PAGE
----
Calcified chronic subdural haematoma

Calcified chronic subdural haematomas are rare variants of chronic subdural haematomas.

Calcified chronic subdural haematomas are uncommon, accounting for only 0.3-2.7% of chronic subdural haematomas 1-3. They are seen more commonly in children than in adults 1-3.

Clinical presentation varies significantly, with some patients being asymptomatic, while others have seizures, intellectual disability and dementia, focal neurological deficits, or features of raised intracranial pressure 1-3.

The interval period between acute bleed and calcification varies from 6 months to many years, and most often occurs when the haematoma is due to head trauma 1-3. Importantly, only the periphery of the haematoma uniformly calcifies, the contents are gelatinous or clay-like in composition and consistency 2. In some cases, the periphery of the haematoma eventually ossifies, known as an ossified chronic subdural haematoma 2.

The precise mechanism by which the periphery of some subdural haematomas calcify while others do not has not yet been determined, but is likely to be multifactorial involving both vascular and metabolic factors 1-3

Plain radiograph of the skull shows a dense calcified mass lesion that follows the curvature of the skull and crosses suture lines 4.

CT brain has classically been the imaging modality of choice and characteristically shows an extra-axial crescent-shaped or bi-convex-shaped hypodense mass with thick hyperdense calcific margins that crosses suture lines 1-7. The calcific haematoma capsule often adheres to the leptomeninges and underlying cortical surface, and causes a degree of mass-effect 1-7. When present bilaterally, the colloquialisms "Matrioska head” or “armoured brain” are often employed to describe the 'double skull' appearance 1-3,5.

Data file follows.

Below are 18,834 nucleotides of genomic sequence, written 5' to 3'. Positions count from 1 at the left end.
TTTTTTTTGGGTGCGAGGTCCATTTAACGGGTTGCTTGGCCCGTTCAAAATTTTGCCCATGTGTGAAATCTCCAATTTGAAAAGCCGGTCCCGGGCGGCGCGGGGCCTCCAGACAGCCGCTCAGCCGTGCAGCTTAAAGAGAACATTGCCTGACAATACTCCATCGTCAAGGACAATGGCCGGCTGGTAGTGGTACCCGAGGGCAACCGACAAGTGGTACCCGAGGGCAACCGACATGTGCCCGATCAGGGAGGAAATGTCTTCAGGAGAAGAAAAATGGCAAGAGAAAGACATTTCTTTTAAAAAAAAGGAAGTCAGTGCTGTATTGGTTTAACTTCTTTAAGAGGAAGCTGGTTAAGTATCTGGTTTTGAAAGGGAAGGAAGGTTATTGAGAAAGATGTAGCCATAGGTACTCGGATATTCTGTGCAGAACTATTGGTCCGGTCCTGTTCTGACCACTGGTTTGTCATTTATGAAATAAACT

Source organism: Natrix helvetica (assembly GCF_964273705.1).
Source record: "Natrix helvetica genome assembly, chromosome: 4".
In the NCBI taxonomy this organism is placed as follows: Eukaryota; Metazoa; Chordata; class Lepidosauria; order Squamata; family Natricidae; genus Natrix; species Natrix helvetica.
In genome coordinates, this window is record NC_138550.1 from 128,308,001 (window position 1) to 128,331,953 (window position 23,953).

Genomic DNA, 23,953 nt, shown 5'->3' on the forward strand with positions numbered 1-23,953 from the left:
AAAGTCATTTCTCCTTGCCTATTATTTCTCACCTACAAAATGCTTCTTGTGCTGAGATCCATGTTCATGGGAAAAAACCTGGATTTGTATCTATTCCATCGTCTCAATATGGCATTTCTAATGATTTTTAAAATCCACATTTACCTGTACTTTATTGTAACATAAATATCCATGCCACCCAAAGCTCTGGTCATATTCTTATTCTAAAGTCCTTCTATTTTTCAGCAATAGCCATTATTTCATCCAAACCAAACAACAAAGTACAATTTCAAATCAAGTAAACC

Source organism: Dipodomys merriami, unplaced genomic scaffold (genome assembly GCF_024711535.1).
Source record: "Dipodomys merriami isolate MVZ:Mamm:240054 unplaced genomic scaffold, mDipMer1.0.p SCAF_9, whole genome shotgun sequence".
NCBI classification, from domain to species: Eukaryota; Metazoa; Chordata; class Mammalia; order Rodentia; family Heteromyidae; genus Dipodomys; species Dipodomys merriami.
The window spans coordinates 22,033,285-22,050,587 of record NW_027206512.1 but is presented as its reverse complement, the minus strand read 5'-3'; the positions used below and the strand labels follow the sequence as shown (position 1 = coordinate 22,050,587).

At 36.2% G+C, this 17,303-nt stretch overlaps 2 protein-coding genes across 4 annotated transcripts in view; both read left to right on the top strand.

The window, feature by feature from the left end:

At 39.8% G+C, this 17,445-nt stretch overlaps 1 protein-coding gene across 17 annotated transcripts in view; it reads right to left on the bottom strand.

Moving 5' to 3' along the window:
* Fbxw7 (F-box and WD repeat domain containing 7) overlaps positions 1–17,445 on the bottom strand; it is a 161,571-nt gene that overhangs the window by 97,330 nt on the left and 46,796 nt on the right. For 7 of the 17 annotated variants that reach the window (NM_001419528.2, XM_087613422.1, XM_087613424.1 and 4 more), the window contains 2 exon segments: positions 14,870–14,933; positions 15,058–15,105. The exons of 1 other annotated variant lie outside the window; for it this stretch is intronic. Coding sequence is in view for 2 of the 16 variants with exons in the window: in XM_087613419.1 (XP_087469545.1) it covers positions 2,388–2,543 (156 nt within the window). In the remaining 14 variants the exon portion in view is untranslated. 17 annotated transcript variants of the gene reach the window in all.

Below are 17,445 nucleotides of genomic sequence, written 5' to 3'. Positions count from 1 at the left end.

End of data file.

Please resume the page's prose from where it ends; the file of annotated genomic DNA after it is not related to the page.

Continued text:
MRI brain shows the same characteristic lesion as CT, where the haemorrhage and surrounding calcific capsule demonstrates the following signal intensities 3,6:

  • T1: haematoma is isointense to CSF, the capsule is hypointense to CSF
  • T2: haematoma is isointense to CSF, the capsule is hypointense to CSF
  • FLAIR: haematoma is hyperintense to CSF, the capsule is isointense to CSF

While calcification is not as prominent on MRI as it is on CT, at least one study has utilised MRI pre-operatively to assess the degree of adherence between the calcification and underlying structures by determining if there was any CSF-intensity signal between the margins of the calcific capsule and underlying brain on T2-weighted images 7. Such determination is not possible using CT 7.

Unlike non-calcified chronic subdural haematomas, neurosurgical excision of the haematoma can be problematic because the calcific haematoma capsule often adheres to the leptomeninges and underlying cortical surface, which means that removal of the calcification can damage the underlying cortex resulting in poor neurological outcome 1-7. Thus, neurosurgical intervention should be considered on a case-by-case basis, depending on the potential benefits of surgery and the degree of adherence the calcification has to underlying structures 1-7.

Calcified chronic subdural haematomas were first described at autopsy in 1844 by Bohemian pathologist Carl von Rokitansky (1804-1878) 8,9. Multiple studies incorrectly cite this discovery as happening in 1884 2,3, but this is a date actually after von Rokitansky's death in 1878.

Stroke and intracranial haemorrhage
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Article information

rID: 58341
Synonyms or Alternate Spellings:
  • Calcified chronic subdural haematomas
  • Matrioska head
  • Armoured brain
  • Calcified chronic subdural haemorrhages
  • Calcified chronic subdural haemorrhage
  • Ossified chronic subdural haemorrhage
  • Ossified chronic subdural haematoma
  • Ossified chronic subdural haematomas
  • Ossified chronic subdural haemorrhages

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Cases and figures

  • Case 1: plain radiograph
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  • Case 1: CT
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  • Case 2: CT
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  • Case 2: FLAIR MRI
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  • Case 3: CT, with shunt in situ
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  • Case 4: acute on chronic SDH
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